Serbia appointed a lawmaker from the country’s ruling coalition as governor of its central bank on Monday, deepening concern over the bank’s independence and the new government’s commitment to reforms sought by the European Union.
Parliament endorsed Jorgovanka Tabakovic, a senior member of the co-ruling Serbian Progressive Party, to replace Dejan Soskic, who resigned last week over a law stepping up government control over the bank.
The law, adopted on Saturday, creates a powerful, parliament-appointed supervisory body to be represented on the bank’s executive board and gives the assembly responsibility for appointing its entire top management.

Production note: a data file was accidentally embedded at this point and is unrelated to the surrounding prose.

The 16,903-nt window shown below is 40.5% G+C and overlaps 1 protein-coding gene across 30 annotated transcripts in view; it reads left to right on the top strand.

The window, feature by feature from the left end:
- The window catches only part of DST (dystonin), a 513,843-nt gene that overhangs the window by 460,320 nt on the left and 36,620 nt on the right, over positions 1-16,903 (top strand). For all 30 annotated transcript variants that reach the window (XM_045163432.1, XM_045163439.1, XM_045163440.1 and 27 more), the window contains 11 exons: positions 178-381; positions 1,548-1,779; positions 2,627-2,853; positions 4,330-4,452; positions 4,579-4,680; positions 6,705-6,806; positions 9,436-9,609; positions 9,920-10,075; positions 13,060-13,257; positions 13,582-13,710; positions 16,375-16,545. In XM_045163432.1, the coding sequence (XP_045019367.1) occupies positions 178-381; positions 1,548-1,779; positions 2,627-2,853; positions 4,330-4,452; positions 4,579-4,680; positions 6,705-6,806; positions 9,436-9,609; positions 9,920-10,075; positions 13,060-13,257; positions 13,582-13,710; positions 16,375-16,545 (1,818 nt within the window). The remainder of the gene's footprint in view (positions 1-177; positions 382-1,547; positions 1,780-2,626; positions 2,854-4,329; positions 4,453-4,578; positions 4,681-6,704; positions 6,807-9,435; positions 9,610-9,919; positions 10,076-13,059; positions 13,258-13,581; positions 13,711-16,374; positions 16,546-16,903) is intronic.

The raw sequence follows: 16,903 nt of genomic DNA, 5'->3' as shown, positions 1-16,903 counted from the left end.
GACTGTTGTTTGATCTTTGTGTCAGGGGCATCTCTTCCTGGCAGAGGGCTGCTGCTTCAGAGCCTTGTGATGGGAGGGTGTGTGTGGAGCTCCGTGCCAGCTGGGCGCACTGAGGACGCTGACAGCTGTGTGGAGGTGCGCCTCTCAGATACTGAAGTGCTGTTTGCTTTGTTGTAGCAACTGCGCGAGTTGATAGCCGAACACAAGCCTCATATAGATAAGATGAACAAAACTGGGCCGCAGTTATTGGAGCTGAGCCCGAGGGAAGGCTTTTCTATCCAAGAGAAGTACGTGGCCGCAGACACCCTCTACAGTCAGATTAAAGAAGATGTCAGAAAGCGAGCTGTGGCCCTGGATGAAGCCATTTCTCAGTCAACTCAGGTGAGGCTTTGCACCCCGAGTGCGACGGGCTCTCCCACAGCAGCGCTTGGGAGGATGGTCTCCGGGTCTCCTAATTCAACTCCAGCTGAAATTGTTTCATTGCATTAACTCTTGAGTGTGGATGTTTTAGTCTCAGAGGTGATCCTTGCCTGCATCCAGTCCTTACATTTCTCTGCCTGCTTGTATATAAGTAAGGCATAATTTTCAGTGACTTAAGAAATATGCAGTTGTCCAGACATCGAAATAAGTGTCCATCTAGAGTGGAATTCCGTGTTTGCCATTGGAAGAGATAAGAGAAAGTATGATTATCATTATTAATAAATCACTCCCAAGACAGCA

The Socialist-led government, which took power last month, wants to harness the bank’s support for more expansive fiscal policies to spur the moribund economy and curb unemployment of 25 percent.
It appeared to ignore a warning from the EU that the ex-Yugoslav republic risked taking a “step back” on its path to membership if it tried to undermine the bank’s autonomy.
The International Monetary Fund has cautioned the law would have consequences for a frozen 1 billion euro (787.04 million pounds) standby loan deal that the new government says it wants to renegotiate.
The move is reminiscent of neighbouring Hungary’s recent clash with the EU over the independence of its central bank. The EU made Serbia an official candidate for membership in March under the previous Democrat-led government, but has yet to set a date for accession talks.